Tuesday, October 26, 2010

What's the Quesadillio with Dumbass Tortilla Mispronunciation?

This post has been a long time coming; in fact, the subject was part of the inspiration for this blog. After the lunch service that I experienced today, I could wait no longer. I have to ask: what is the quesadillio with my customers' inability to pronounce "quesadilla"?

For longtime readers of this still-young blog, you might remember a story that I shared about a customer  ordering a quesadillio. No, this customer was not P Diddy. It was an elderly woman who struggled to answer her friends' question about her order.

Customer: "I ordered a quesadiller... quesadill... quesa... I ordered a quesadillio!"

Remember this story? It's etched on my brain. But I won't be presumptuous. As a courtesy and to make sure we're on the same page, please observe the diacritical pronunciation and definition of the word quesadilla:

quesadilla |ˌkāsəˈdēyə
tortilla filled with cheese and heated.

Are we good so far? Fantastic! Before we move on, a confession. My Spanish language skills are abysmal, almost comical to hear in person. Some of my native Spanish-speaking coworkers are kind and patient enough with me to speak the language and try to teach me words, even sentences. Patient is the key word here because I am just so embarrassingly awful, especially considering I enrolled in classes from middle school through my first year of high school. That said, I have successfully ordered this cheesy treat since my tenth birthday. What was my secret, you might ask? Language lessons? Infused with a secret knowledge by aliens? Simple... I watched my first Taco Bell commercial. And I've been set ever since.

Unfortunately, it seems that an entire population of cafe visitors has never dined at or seen a commercial advertising my favorite fast food restaurant. What a shame, too! Does anyone else miss the chihuahua commercials? Me neither. But the food is very tasty and the commercials provide a valuable public service. Bronx and Westchester (mostly Westchester) counties are missing out.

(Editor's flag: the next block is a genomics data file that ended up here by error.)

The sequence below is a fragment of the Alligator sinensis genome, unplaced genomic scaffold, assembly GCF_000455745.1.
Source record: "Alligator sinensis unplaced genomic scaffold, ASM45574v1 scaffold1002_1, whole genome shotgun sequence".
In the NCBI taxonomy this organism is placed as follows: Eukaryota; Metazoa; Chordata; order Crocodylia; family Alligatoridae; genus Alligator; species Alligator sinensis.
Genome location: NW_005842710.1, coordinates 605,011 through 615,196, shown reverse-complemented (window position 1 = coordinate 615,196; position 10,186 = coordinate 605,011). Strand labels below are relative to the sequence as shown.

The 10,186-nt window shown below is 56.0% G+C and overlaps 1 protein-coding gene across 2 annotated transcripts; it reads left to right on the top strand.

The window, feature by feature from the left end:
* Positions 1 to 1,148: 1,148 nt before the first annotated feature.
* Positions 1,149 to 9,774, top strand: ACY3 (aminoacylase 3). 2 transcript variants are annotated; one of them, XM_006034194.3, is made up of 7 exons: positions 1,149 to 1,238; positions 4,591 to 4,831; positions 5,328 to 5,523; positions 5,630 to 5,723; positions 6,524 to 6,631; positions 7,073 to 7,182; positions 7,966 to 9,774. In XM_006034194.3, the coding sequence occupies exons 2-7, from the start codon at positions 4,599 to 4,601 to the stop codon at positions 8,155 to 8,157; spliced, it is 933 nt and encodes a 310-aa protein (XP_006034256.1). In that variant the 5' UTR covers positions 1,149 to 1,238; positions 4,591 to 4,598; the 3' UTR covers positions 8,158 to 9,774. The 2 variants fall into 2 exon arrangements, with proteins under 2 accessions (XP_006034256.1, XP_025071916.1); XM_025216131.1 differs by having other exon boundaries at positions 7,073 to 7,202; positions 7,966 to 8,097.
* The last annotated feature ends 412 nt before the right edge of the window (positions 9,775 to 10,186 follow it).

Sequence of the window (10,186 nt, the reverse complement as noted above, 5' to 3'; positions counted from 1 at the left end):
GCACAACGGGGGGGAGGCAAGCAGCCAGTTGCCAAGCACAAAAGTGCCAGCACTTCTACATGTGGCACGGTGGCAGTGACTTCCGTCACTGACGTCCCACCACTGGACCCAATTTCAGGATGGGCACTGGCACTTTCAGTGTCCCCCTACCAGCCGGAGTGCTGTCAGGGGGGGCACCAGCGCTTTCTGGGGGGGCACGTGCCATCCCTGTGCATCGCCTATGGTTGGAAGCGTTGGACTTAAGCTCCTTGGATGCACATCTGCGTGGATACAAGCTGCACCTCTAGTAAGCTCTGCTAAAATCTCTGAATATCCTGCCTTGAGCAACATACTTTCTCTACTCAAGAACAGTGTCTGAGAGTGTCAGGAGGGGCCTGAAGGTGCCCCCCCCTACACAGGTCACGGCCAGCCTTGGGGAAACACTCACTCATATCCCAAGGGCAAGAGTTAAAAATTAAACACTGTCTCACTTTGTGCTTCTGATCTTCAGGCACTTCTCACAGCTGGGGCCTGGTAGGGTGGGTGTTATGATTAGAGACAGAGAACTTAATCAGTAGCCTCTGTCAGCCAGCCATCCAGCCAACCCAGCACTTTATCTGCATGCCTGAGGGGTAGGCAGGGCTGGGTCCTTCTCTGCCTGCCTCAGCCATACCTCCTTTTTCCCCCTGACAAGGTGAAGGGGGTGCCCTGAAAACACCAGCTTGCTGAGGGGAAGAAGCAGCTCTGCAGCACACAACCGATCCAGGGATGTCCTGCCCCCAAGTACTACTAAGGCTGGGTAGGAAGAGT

It comes down to this. Quesadilla is not a new word. It's been around the good old US of A for a long time now. The concept shouldn't be new either. But, for my customers, it is. Some could not identify a  tortilla in a police lineup. And many have to ask me if it is a hot or cold sandwich. Dear lord, it never ends! Here are some of the bizarre pronunciations (with the diacritical pronunciation marks) that I have encountered since it was added to the menu last fall:
  • Quesadilla (kāsə dilə)
By far the most common, I used to have a horrible attitude about this one but now I respect it a bit more. At least customers are trying to pronounce the word phonetically, which is more than I can say for most of these verbal disasters.
  • Quesadillio (kāsəˈdil ēy ō)
I've already talked about this one. It makes me shake my head and want to cry.
  • Quesadiller (kāsə dilər
Really? Because it's not even close. Where's the "R? and what's with the soft "D"?
  • Quesado (kasad ō)
Go back and look at the actual word and then look again at this monstrosity. How many letters need to be removed and/or changed to get from Quesadilla to Quesado. I don't know if this is laziness, foolishness, or both. Your idea is as good as mine.
  • Quesadilia (kāsəˈdil ēy ə)
Very close to Quesadilio but not quite as funny because I can't make my standard P Diddy joke. The customer has to shorten an "L" and add a dot to get from the real to the mistake. Seems like a lot of effort.
  • Quesadiwa (kāsə dēwä)
Again, I shake my head. My best guess is that this customer is way too big of a fan of the priest from Princess Bride and purposely finds the letter "W" in every word (check out this link if you don't get the movie reference: http://www.youtube.com/watch?v=Sbqv3MwwVd8).

I heard four of these gaffes today alone. And yes, I did have fantasies of bludgeoning these people with whole wheat baguettes until they got the word right. Oh, a cook can dream...

But let's not stop there. I am compelled to share the most ridiculously culturally narrow-minded comment I have ever heard about a quesadilla. Four well-dressed, guessing mid-fifties women stepped on the line and, after perusing the menu, one said to the other, "Oh look, Mary. Quesadillas! They have ethnic food here!"

Even sadder than the comment? Even that woman got the word right.

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